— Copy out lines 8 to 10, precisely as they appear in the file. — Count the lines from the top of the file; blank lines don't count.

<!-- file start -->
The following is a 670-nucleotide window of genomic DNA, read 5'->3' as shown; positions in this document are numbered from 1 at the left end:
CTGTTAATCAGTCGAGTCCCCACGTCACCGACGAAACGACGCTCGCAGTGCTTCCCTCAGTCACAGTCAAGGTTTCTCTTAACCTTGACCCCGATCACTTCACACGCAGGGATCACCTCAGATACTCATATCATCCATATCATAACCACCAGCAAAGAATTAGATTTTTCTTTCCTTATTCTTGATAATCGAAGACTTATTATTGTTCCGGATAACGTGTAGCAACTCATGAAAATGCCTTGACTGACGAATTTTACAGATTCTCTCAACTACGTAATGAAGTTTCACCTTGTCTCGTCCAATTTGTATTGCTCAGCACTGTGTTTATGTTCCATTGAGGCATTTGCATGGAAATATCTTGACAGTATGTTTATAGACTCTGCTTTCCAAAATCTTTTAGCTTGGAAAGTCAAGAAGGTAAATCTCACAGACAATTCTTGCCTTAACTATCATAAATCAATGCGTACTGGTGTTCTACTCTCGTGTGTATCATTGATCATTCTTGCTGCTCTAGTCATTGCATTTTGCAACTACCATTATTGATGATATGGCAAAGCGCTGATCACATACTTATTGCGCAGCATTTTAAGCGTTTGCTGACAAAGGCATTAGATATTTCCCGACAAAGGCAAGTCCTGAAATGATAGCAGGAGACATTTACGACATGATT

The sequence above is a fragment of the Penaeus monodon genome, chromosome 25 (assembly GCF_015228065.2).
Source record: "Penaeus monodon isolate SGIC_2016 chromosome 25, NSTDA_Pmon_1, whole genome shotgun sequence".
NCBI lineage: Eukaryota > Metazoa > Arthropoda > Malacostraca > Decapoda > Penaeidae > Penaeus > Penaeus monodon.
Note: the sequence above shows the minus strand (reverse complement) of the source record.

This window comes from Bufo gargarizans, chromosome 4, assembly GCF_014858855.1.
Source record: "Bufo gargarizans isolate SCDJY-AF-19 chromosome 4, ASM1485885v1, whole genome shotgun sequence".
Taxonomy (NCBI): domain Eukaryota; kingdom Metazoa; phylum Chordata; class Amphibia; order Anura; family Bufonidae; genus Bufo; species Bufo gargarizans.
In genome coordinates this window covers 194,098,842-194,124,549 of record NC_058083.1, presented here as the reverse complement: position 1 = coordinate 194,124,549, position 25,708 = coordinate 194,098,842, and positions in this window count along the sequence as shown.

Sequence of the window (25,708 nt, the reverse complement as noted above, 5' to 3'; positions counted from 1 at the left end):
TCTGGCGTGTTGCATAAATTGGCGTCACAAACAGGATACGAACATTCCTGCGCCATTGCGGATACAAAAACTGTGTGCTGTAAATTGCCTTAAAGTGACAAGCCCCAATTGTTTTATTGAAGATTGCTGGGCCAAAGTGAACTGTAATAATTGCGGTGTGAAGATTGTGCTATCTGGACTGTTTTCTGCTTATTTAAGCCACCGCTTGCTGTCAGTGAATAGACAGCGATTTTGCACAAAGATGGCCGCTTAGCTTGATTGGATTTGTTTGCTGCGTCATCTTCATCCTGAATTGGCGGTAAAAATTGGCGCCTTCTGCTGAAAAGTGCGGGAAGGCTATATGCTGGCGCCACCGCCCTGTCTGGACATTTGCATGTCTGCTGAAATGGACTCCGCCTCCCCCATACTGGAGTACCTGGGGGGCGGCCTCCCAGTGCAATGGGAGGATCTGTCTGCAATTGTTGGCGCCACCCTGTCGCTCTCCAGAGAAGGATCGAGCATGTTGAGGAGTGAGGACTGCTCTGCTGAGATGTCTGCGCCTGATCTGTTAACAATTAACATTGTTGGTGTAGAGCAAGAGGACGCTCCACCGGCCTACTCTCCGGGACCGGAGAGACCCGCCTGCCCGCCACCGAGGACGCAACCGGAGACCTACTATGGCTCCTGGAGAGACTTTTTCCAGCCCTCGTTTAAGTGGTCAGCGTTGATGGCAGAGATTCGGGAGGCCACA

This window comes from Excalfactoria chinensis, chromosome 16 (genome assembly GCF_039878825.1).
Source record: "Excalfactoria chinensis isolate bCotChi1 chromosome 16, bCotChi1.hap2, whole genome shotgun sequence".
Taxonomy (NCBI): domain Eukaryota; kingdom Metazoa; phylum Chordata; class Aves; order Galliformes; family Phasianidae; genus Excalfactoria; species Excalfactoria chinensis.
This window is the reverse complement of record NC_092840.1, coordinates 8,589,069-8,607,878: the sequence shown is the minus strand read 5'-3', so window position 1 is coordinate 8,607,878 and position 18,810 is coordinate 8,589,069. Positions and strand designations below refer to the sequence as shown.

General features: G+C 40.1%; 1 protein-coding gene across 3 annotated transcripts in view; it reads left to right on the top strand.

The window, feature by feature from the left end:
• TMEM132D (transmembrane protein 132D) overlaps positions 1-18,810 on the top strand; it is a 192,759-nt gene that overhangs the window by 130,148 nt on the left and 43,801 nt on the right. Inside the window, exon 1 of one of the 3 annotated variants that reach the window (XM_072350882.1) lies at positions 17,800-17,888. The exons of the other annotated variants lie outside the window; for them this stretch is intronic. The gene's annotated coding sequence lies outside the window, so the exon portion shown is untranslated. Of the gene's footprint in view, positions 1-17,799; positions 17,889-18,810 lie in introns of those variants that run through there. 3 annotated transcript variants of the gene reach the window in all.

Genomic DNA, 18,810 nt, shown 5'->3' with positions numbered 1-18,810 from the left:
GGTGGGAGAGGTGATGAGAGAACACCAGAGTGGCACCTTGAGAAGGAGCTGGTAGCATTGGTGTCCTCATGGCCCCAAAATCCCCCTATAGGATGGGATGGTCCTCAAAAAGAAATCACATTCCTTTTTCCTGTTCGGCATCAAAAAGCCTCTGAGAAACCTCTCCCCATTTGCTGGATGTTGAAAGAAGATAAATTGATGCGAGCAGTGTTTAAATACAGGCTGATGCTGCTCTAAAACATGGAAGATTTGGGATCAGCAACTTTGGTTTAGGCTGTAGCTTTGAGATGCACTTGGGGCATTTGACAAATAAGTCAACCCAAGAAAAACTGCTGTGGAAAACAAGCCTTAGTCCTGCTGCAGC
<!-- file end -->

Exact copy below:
Source record: "Bufo gargarizans isolate SCDJY-AF-19 chromosome 4, ASM1485885v1, whole genome shotgun sequence".
Taxonomy (NCBI): domain Eukaryota; kingdom Metazoa; phylum Chordata; class Amphibia; order Anura; family Bufonidae; genus Bufo; species Bufo gargarizans.
In genome coordinates this window covers 194,098,842-194,124,549 of record NC_058083.1, presented here as the reverse complement: position 1 = coordinate 194,124,549, position 25,708 = coordinate 194,098,842, and positions in this window count along the sequence as shown.